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Mamiya Auto XTL:
Amazing Advanced Forgotten SLR
Today most people have forgotten Mamiya ever made 35 SLRs. Almost no one remembers they once made one of the best and most advanced 35's.
"The Mamiya Auto XTL is undoubtedly the most feature laden SLR camera available today." Modern Photography Dec. 1971
"the camera design represents probably the most ambitious attempt of any SLR maker to incorporate all possible wanted features into one mechanically controlled automatic SLR." Modern Photography Dec. 1975
The Year was 1971. The US was in the Vietnam War. Nixon was in the White House. Mamiya's only 2 1/4 cameras were the twin lens reflex and Mamiya Press. Mamiya had plans to set the photo world on its ears with the most advanced 35 SLR ever. They damn near succeeded. In the US it was called the Auto XTL. It was a VERY well thought out camera, adding practically every feature Mamiya engineers could think of. Mamiya was so confident of it, they provided a TWO year parts and labor guarantee-- something few other cameras have ever equaled. The Auto XTL was the first shutter priority AE exposure SLR with a choice of Spot or Averaging metering.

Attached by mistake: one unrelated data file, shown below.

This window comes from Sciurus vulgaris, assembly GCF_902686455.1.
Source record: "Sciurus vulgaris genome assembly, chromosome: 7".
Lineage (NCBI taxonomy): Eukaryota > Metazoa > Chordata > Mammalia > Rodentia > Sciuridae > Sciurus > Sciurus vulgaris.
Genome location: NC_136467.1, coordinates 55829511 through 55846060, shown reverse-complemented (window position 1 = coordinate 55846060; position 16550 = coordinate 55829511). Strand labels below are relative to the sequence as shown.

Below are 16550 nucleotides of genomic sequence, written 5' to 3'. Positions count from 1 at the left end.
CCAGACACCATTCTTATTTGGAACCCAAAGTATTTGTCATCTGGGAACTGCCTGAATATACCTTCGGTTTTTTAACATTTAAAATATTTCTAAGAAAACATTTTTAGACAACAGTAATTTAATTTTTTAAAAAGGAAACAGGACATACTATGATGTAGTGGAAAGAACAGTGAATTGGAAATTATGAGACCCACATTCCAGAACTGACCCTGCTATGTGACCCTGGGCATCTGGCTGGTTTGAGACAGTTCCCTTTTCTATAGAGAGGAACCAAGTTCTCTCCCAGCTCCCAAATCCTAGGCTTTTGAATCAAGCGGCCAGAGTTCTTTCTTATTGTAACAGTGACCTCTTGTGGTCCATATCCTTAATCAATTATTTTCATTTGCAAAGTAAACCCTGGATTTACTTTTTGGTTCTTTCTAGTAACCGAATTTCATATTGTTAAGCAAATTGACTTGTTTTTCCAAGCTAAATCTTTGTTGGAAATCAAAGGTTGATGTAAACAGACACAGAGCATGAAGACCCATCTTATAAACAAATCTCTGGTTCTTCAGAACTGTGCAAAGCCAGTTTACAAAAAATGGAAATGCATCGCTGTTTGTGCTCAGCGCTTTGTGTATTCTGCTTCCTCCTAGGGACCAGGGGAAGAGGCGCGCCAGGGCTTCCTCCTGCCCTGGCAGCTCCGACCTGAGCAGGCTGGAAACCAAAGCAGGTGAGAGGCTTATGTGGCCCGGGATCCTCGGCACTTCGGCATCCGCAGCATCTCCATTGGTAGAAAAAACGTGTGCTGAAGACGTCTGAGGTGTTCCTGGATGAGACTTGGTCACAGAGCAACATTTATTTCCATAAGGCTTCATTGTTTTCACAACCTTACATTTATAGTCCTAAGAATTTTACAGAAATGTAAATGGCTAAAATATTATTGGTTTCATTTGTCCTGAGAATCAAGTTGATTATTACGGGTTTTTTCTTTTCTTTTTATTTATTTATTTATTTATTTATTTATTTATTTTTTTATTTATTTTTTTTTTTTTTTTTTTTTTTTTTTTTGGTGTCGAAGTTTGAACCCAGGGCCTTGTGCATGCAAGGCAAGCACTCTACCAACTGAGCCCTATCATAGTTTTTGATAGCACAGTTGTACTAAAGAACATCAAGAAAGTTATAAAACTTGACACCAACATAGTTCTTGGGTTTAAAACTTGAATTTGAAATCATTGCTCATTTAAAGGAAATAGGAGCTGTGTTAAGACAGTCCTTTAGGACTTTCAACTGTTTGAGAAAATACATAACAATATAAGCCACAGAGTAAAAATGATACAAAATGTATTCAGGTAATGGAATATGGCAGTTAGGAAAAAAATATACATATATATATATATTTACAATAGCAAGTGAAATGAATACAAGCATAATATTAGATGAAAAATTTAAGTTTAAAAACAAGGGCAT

The XTL had the most information filled finder of its time, called the "Visual Control Center." Mamiya had the right idea, but the XTL was too far ahead of 1971 technology. Designed in a pre-LCD and pre-LED world, the finder readout depended upon illumination from the subject. If you chose a dark subject, it was LIGHTS......EH VIEWFINDER OUT. What a bummer. The semi-silvered pellicle mirror provided light to the film plane metering system, but unfortunately produced a noticeably dimmer finder. Alas, the advanced too far ahead of its time information featured finder was both a high point and the low point of XTL design.
The finder provided indication of 1) The 6 % Spot Metering pattern shown by the central microprism 2) Shutter Speed and F/Stops 3) Spot or Averaging metering indicators 4) The "M" indicated manual exposure